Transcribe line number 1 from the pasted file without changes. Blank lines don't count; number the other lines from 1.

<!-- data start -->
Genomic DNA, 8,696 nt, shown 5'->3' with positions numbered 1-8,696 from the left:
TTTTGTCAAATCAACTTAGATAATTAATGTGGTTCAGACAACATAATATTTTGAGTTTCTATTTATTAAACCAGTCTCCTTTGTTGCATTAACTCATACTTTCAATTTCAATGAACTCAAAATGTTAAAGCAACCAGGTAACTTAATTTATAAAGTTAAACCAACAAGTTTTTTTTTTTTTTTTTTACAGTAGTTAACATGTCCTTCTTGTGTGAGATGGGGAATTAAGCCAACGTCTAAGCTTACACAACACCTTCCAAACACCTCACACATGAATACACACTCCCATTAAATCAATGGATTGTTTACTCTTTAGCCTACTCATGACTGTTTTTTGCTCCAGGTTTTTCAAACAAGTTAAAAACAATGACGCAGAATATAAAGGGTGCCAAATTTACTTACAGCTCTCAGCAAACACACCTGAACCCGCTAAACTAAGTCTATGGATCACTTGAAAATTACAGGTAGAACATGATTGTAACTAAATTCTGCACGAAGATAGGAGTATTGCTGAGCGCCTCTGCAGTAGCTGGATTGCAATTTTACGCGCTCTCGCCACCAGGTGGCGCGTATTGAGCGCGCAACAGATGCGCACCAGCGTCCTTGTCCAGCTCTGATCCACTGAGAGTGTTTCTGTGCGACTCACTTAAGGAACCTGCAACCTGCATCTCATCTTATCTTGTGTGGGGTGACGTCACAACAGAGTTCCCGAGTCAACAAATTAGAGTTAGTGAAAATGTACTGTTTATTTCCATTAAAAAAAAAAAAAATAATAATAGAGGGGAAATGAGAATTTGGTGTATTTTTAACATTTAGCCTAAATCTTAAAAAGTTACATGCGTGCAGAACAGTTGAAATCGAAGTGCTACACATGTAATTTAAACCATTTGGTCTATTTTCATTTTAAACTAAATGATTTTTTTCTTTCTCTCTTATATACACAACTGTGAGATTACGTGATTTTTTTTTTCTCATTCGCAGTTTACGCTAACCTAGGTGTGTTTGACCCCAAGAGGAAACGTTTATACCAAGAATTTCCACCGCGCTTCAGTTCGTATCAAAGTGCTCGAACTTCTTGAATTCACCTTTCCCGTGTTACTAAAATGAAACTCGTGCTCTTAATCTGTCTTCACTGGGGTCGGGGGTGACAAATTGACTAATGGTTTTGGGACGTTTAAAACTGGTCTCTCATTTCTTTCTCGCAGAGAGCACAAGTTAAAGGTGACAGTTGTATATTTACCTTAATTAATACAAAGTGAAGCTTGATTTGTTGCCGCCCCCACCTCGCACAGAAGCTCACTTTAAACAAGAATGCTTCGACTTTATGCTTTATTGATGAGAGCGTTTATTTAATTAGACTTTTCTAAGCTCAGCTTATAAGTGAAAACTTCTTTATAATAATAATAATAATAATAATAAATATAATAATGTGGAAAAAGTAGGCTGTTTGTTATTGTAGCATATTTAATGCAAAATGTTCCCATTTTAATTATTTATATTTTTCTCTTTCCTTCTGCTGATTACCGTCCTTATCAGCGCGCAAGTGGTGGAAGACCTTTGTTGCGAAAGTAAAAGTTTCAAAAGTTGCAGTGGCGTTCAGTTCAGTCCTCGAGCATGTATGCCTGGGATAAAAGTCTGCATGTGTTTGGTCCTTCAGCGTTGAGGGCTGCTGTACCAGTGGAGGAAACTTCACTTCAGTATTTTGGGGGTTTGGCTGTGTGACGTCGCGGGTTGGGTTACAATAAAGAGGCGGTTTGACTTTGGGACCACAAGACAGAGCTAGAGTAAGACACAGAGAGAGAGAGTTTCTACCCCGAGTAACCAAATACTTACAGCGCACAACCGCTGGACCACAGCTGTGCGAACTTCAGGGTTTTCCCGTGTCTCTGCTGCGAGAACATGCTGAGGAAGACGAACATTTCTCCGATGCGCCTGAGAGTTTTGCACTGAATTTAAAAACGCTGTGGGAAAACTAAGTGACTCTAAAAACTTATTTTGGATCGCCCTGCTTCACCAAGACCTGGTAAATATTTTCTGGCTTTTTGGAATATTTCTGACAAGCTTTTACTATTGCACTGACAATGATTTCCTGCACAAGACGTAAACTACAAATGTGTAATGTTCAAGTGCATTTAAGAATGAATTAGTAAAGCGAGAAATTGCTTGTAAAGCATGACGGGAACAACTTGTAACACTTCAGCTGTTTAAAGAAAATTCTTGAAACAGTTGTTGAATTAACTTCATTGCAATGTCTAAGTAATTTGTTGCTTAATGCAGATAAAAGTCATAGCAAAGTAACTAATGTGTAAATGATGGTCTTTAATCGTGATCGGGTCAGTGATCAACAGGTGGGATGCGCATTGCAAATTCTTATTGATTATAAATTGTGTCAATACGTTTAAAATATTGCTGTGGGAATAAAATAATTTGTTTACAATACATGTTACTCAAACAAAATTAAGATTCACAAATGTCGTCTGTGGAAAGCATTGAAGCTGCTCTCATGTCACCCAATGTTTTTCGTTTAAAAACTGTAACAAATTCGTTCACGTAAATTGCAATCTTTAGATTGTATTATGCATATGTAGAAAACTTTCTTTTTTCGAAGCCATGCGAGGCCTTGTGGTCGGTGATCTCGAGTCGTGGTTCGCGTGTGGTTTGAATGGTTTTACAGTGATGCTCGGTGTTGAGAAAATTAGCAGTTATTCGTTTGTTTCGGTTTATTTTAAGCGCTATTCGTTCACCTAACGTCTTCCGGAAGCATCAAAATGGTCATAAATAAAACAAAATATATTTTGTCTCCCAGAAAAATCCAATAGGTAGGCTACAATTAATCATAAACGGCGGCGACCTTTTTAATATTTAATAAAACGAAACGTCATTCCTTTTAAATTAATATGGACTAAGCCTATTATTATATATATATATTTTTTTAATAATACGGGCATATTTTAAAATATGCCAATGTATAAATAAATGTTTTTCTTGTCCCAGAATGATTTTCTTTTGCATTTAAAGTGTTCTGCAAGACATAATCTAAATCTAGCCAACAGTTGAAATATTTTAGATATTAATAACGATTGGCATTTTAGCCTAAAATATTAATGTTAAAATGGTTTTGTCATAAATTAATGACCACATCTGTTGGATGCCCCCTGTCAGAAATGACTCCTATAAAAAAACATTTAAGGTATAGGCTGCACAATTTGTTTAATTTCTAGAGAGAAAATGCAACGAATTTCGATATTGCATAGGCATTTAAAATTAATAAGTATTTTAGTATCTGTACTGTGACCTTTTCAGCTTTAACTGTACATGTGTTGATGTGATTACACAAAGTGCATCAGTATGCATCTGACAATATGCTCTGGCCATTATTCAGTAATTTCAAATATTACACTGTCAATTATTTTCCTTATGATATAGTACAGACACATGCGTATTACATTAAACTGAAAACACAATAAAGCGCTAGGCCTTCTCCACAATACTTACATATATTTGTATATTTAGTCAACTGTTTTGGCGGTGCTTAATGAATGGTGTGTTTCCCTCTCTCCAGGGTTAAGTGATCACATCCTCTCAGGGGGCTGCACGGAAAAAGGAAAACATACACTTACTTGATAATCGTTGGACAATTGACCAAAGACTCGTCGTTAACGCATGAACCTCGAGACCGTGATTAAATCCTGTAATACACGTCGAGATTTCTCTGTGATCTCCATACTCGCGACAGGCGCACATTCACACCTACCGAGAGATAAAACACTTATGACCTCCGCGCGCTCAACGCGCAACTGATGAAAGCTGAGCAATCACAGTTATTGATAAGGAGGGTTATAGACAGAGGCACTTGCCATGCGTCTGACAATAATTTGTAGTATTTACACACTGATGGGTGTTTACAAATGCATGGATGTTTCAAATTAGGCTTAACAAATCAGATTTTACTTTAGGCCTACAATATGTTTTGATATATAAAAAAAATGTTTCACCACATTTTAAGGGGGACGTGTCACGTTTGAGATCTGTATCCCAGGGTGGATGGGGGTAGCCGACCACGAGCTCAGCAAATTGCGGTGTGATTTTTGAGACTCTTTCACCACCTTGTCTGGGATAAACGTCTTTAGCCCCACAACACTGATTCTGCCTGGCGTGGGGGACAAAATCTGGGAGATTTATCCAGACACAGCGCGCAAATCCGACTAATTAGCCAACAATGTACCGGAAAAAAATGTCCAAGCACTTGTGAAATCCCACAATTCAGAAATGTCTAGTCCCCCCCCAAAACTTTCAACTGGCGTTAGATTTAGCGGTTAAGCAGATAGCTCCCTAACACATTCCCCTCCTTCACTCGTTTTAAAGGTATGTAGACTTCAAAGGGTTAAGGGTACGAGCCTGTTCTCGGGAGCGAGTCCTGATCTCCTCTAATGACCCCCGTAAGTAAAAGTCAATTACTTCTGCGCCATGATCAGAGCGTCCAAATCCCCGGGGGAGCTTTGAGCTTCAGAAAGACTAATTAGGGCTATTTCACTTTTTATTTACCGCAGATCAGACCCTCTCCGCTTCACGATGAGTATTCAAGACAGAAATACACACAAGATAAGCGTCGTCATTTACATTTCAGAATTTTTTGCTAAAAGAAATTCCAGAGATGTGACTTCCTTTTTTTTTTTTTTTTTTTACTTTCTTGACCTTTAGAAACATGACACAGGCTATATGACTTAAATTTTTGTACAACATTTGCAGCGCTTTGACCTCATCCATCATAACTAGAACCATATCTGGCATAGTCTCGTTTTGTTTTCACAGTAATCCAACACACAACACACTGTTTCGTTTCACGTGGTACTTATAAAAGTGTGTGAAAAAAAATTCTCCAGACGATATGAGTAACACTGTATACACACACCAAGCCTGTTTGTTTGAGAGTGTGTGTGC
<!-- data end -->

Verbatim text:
Genomic DNA, 8,696 nt, shown 5'->3' with positions numbered 1-8,696 from the left: